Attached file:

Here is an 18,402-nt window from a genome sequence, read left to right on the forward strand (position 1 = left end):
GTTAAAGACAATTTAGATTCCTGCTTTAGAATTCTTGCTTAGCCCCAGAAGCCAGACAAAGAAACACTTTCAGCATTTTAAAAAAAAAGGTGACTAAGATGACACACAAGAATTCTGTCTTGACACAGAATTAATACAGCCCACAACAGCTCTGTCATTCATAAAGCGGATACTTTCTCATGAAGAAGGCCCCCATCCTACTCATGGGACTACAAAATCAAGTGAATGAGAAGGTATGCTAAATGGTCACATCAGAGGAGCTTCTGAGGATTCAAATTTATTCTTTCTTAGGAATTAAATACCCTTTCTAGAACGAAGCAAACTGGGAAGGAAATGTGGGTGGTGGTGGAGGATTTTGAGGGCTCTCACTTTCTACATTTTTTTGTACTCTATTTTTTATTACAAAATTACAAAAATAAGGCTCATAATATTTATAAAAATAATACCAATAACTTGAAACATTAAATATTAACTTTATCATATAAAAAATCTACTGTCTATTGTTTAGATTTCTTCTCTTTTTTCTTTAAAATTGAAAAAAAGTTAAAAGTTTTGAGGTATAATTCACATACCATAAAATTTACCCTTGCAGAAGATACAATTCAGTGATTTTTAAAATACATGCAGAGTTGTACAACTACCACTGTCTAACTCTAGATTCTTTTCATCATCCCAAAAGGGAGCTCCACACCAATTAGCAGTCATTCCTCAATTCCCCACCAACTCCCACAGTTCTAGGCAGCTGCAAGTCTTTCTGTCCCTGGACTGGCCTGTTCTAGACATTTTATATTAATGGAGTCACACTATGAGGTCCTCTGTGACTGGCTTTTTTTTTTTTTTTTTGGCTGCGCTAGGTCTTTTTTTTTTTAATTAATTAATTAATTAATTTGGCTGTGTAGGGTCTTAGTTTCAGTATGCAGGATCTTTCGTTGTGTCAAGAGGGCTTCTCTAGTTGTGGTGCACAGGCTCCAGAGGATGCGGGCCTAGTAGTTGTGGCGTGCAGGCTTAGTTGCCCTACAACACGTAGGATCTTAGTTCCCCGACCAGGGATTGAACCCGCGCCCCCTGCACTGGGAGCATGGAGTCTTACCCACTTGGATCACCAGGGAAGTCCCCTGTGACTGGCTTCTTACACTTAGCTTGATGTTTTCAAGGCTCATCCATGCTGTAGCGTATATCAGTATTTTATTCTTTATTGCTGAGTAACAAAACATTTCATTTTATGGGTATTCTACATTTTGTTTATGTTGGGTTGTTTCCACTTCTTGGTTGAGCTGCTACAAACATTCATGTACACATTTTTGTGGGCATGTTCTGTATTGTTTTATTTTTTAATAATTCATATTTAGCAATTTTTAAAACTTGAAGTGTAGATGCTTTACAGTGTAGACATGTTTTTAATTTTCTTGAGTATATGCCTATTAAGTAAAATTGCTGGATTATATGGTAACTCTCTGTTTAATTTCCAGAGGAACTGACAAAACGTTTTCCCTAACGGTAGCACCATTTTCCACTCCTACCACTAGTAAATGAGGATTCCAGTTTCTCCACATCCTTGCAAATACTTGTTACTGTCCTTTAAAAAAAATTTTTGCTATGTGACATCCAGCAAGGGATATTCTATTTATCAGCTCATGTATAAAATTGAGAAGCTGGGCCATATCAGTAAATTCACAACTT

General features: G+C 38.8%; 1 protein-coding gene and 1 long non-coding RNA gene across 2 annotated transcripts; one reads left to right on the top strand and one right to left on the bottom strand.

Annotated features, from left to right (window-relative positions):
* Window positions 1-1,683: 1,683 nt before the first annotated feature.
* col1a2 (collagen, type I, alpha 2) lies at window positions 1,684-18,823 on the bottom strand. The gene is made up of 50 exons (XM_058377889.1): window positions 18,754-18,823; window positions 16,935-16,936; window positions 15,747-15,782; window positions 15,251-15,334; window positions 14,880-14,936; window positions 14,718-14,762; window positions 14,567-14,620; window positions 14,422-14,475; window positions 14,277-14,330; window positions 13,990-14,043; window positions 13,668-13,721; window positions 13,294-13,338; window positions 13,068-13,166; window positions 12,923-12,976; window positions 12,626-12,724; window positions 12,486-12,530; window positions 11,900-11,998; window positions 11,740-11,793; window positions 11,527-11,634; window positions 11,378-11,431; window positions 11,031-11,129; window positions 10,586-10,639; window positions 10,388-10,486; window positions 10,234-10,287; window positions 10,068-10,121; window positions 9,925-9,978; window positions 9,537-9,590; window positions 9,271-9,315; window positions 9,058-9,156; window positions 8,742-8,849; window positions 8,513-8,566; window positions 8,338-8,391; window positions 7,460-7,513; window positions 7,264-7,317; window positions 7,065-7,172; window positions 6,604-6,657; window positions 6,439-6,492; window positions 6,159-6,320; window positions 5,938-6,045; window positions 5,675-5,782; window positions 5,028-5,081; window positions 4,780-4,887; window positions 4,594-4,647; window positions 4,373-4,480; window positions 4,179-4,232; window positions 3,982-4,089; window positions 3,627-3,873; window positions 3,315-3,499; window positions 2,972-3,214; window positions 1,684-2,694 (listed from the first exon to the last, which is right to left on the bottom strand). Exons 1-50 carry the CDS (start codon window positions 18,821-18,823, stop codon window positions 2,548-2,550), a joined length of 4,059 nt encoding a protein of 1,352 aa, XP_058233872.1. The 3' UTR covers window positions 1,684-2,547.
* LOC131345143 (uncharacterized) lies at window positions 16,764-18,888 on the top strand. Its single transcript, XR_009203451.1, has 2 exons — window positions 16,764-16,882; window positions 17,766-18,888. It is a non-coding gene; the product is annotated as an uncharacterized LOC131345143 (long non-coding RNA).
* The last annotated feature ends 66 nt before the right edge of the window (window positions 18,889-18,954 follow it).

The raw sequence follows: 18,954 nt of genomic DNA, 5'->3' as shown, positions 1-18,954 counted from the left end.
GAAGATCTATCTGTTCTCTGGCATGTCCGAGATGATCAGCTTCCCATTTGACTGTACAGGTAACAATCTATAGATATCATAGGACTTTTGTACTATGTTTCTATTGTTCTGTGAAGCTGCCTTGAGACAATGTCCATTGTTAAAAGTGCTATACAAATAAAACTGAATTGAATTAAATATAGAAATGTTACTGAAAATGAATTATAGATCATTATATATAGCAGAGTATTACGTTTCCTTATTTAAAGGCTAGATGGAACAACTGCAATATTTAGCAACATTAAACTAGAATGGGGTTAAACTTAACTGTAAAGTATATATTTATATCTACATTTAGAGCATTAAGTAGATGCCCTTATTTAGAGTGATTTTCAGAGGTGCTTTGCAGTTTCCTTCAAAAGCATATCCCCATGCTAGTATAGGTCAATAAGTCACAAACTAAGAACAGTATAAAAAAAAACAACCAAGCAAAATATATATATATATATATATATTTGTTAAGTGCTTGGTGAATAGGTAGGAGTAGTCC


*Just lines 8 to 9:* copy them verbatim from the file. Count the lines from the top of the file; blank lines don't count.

* The last annotated feature ends 66 nt before the right edge of the window (window positions 18,889-18,954 follow it).

The raw sequence follows: 18,954 nt of genomic DNA, 5'->3' as shown, positions 1-18,954 counted from the left end.